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The New Jersey Government has ramped up its activity on setting in motion policies targeted at reducing the state’s carbon footprint. This has always been important but now is crucial since research has shown climate change is affecting NJ more than most other states!


On September 16th New Jersey Passive House submitted our detailed comments on the NJ Energy Master Plan Draft iterating how Passive House building methodology is one of the strongest tools currently available in the market to fight climate change:

  1. It leads to building energy use reduction of between 50%-80%, currently unchallenged by any other methodology.

  2. It is 'net-zero ready', improving the economics and resiliency potential of such measures. Each solar panel goes a much longer way at fulfilling the energy needs of Passive House buildings due to their extremely low loads.

  3. It’s unprecedented performance is coupled with strict occupant wellness requirements ensuring long term health and comfort.   

  4. It’s qualities rely heavily on quality of design, workmanship and field verification, driving the development of the State's skilled energy efficiency workforce.

We audibly applauded the NJ Government for committing to an energy master plan and encouraged the further development of elements that can support Passive House and Sustainable buildings in general, including green finance, building with materials with lower inherent carbon and facilitating access to high quality low energy use homes for low and moderate income New Jersey residents.     


This week another important milestone in the outreach to New Jersey residents and stakeholders was reached as the State government opened public commenting on the Energy Efficiency Transition. This 5-page document outlines implementation targets following Governor Phil Murphy's signing of P.L. 2018, c. 16 (C.48:3-87.3-87.7)  into a law, requiring  public utilities to reduce their energy use by 2% every year.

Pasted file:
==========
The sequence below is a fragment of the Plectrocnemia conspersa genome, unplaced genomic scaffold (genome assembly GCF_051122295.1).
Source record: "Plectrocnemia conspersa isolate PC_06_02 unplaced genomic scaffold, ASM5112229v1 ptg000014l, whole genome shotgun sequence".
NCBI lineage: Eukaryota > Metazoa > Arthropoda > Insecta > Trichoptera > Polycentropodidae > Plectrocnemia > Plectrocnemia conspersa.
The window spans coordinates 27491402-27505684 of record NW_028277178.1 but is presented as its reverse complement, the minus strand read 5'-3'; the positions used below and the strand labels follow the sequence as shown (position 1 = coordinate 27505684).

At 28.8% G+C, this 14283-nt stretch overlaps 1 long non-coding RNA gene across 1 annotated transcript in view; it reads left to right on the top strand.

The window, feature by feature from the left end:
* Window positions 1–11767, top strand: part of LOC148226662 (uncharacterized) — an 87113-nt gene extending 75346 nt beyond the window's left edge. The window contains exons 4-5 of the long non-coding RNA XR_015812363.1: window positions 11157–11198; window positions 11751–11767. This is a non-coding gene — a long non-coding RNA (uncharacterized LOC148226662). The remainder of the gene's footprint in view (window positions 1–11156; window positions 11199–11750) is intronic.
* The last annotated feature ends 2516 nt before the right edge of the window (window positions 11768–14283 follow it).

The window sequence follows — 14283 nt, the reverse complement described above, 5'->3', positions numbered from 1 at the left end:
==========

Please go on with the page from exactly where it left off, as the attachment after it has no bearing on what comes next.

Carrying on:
This is great, but we can do better - by reducing energy at a rate of 2% a year, we would reduce less than 20% in 10 years, still light years away from our 80%-100% targets.  If we don't tackle the energy use of buildings also, it is going to get harder and harder to meet these targets. We now have windows of opportunity with every single new and renovated building to reduce so much more! We encourage you to submit your own comments to this plan at the NJ Clean Energy Portal. Hurry, as comments are due this Friday, October 4th!!!


Some sample points and ideas:

  1. Utilities should, in addition to meeting their 2% quota, participate in supporting pilot projects aiming at ultra-energy efficiency and net zero, such as Passive House projects. A starting quota of 50 pilots a year, or 1,000,000 square feet, gradually ramping up for each utility territory is an achievable target!

  2. Encourage utilities to implement a considerable portion – 50% at least - of their annual energy reduction in low and moderate income communities.

  3. Mandate an energy analysis of buildings with easy to understand metrics when there is a change of ownership. This will help consumers to understand how their building performs and what they are buying.

  4. Provide a mechanism to encourage heating electrification via the electrical rate structure.